Lotus Stamens

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Botanical Name: Nelumbo nucifera
Origin: China
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The sacred lotus is a freshwater plant revered in many cultures, inspiring art and architecture throughout Egypt, India, and Asia. The roots and seeds of Nelumbo nucifera are often eaten in culinary dishes and the stamens of the lotus flower have a long history of use in Traditional Chinese Medicine (TCM). According to TCM, lotus stamens are associated with the kidney and heart meridians. Lotus stamen can be infused as tea or blended into herbal formulations.

The sacred lotus has been revered by many Eastern cultures for well over 1500 years. Lotus flowers are often associated with the sun because the beautiful flower opens at daybreak and closes at dusk. Lotuses are held sacred by the Egyptians, Hindus, and Buddhists, with countless examples of its image found in the folklore, religion, literature, art, and architecture of these cultures. The lotus is widely discussed in Buddhism, where the image of a beautiful flower growing out of the mud is used as a metaphor for the ability of humanity to transcend suffering. Hindus believe that Brahma, creator of all that is seen and unseen, sprang from a lotus blossom. Traditionally, all parts of the plant can be used, including the seeds, flower petals, flower stamens, pods, and leaves. Additional common names include East Indian lotus and Hindu lotus. Nelumbo nucifera belongs to the Nymphaeaceae family.

The flower petals and leaves are typically made into a tea or decoction for internal and external use. They may also be used as a garnish, smoked, floated in soups, and the fresh petals are used as a wrap in Asia. It is also said that the petals steeped in wine or tea have a calming effect.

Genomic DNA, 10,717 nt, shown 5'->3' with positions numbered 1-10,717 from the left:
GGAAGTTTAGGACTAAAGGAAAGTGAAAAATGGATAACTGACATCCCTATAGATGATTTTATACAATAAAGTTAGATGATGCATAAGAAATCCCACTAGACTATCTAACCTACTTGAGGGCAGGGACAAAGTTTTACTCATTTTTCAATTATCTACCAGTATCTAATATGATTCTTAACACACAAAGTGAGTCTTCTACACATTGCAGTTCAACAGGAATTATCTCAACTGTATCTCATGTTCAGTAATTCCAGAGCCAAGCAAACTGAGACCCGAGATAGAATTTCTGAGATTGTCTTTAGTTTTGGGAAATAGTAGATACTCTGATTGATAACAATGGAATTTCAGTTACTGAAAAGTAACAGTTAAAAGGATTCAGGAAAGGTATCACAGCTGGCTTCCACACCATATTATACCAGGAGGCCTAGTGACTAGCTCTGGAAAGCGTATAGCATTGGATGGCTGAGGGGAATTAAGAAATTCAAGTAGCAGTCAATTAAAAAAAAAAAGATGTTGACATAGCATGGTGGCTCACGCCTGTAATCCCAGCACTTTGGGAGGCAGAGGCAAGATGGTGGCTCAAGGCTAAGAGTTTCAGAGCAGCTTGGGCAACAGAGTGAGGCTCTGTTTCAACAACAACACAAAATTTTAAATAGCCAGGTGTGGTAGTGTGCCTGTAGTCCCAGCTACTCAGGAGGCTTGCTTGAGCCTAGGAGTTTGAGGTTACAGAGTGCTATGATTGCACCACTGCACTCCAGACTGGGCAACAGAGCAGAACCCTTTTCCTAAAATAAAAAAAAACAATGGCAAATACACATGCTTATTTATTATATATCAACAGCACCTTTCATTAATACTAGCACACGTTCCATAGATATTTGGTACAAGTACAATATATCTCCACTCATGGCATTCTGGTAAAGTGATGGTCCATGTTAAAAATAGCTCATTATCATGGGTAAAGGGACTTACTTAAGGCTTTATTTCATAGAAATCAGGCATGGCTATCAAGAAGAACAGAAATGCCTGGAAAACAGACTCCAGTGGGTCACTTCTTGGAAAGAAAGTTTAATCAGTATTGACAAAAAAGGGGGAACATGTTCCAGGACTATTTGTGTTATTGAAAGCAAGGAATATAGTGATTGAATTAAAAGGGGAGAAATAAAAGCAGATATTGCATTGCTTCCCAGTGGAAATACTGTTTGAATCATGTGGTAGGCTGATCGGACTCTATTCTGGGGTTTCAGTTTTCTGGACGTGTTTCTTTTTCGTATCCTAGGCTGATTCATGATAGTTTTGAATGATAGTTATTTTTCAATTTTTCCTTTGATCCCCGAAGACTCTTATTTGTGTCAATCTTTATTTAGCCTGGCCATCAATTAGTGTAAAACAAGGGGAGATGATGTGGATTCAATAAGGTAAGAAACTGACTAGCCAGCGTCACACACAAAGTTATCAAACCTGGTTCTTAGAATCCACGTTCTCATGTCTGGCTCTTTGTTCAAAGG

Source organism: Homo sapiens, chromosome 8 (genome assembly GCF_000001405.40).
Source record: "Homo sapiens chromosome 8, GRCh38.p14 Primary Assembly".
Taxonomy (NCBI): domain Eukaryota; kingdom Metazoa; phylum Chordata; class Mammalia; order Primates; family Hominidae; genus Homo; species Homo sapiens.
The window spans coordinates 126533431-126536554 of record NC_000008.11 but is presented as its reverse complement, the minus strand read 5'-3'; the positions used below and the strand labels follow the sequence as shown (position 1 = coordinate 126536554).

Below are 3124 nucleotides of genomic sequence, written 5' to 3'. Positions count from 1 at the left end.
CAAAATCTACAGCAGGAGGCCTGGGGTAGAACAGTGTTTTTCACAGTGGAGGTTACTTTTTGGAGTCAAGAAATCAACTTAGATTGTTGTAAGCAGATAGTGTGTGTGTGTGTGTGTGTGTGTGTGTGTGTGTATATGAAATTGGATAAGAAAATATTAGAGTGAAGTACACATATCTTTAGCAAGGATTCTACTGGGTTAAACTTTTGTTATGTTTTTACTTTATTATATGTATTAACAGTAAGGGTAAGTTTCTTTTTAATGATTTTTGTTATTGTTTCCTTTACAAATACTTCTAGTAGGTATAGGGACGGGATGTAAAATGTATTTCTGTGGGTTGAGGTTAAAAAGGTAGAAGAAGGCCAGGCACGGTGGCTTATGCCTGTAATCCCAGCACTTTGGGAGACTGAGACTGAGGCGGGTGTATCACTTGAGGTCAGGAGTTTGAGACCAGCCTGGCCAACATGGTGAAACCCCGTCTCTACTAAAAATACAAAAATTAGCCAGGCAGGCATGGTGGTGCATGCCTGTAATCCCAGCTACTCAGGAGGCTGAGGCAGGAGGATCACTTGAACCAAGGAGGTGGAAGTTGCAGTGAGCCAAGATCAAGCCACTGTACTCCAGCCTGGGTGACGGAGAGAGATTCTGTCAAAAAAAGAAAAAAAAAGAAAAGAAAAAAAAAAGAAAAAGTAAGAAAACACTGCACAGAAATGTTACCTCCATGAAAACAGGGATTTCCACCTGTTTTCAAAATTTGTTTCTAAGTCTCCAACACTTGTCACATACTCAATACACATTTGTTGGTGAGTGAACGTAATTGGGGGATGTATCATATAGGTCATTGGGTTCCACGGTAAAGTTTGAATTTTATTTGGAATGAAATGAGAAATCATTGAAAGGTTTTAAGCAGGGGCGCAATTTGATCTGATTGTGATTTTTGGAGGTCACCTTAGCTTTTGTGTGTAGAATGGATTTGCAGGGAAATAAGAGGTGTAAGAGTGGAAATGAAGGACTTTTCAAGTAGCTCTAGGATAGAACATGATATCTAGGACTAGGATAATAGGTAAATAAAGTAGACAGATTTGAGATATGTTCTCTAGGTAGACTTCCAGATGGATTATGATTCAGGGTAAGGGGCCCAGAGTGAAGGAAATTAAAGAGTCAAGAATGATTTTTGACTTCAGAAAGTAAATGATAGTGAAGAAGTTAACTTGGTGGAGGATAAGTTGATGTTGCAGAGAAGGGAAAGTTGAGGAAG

The sacred lotus has an American relative, Nelumbo petapetala, which was used as a source of starch by the Native American Indians. In addition, the lotus flower was immortalized in Homer's “The Odyssey” when Ulysses and his crew come ashore to an Island of the Lotus-Eaters. In addition, a number of wild animals feed on the plant, and fish find refuge in its underwater stalks.

Lotus is an aquatic plant. Persons with shellfish allergies should exercise caution when using lotus. Not for use in persons with constipation, dry stools, or abdominal distention. We recommend that you consult with a qualified healthcare practitioner before using herbal products, particularly if you are pregnant, nursing, or on any medications.

This information has not been evaluated by the Food and Drug Administration. This product is not intended to diagnose, treat, cure, or prevent any disease. For educational purposes only.